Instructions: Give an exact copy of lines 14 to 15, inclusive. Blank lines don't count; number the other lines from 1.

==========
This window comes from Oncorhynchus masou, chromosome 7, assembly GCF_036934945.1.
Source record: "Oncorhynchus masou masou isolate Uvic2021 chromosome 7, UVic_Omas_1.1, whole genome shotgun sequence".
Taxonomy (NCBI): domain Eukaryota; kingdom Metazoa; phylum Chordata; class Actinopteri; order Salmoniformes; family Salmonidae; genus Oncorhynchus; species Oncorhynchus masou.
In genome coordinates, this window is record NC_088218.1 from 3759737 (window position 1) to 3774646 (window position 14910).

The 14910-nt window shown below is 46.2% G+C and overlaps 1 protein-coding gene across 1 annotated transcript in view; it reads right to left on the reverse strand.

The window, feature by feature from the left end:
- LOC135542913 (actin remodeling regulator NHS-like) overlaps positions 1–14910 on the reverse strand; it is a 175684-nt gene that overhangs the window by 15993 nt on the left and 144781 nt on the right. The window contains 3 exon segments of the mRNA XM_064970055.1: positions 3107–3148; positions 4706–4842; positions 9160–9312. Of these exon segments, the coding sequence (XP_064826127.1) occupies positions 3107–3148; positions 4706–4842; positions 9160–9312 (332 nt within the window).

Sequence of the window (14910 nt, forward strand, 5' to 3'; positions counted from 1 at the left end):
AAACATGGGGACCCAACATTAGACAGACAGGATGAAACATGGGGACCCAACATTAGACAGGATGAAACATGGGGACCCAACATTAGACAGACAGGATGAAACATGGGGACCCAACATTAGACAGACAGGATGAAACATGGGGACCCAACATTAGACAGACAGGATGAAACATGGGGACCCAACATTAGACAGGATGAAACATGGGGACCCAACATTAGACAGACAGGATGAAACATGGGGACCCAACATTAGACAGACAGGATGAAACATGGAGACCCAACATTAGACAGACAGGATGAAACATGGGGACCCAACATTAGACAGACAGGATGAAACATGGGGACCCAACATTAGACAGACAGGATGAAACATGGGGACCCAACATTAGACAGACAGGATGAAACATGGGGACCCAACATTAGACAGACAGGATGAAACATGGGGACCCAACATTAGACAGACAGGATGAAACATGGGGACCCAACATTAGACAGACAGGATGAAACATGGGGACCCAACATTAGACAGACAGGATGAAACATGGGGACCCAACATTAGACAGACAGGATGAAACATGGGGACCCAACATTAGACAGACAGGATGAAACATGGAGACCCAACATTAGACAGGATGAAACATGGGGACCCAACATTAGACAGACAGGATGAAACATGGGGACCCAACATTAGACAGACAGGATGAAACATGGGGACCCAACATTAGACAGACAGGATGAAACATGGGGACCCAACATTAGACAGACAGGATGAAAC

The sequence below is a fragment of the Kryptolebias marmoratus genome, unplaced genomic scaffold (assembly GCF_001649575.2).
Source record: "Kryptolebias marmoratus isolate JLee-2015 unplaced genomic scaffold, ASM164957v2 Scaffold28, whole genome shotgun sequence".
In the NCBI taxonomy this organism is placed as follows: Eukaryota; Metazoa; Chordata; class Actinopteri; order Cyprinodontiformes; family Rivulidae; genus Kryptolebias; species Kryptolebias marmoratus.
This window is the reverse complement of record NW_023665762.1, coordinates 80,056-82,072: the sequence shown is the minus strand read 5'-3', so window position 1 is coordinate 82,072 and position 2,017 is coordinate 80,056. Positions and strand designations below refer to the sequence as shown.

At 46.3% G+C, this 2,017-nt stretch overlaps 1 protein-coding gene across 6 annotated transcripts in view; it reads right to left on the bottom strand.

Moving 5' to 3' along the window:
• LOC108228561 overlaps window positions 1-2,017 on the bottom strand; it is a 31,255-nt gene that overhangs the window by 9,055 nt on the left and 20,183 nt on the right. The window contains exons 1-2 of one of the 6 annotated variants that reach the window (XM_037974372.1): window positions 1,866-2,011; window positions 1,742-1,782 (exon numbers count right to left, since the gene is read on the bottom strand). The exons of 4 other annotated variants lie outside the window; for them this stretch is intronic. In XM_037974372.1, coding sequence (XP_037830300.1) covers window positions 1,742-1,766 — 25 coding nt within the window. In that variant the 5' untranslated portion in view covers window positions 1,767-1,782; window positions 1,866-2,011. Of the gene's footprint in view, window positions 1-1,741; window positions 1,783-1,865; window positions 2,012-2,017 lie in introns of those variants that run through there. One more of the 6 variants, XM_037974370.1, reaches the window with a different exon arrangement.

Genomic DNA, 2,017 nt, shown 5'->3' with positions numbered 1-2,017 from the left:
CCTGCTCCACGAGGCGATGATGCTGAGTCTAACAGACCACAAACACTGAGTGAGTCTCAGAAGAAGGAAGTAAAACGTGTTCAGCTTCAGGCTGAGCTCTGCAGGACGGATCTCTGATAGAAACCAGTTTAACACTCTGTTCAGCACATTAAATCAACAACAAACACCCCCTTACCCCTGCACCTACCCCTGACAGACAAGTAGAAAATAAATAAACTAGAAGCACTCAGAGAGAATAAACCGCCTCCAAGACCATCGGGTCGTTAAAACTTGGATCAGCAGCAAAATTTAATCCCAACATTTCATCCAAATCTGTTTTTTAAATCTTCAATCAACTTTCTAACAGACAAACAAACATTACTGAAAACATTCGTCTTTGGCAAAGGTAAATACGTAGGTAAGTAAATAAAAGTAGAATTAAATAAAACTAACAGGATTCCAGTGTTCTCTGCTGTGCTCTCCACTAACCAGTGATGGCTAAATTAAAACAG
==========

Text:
At 46.3% G+C, this 2,017-nt stretch overlaps 1 protein-coding gene across 6 annotated transcripts in view; it reads right to left on the bottom strand.

Moving 5' to 3' along the window: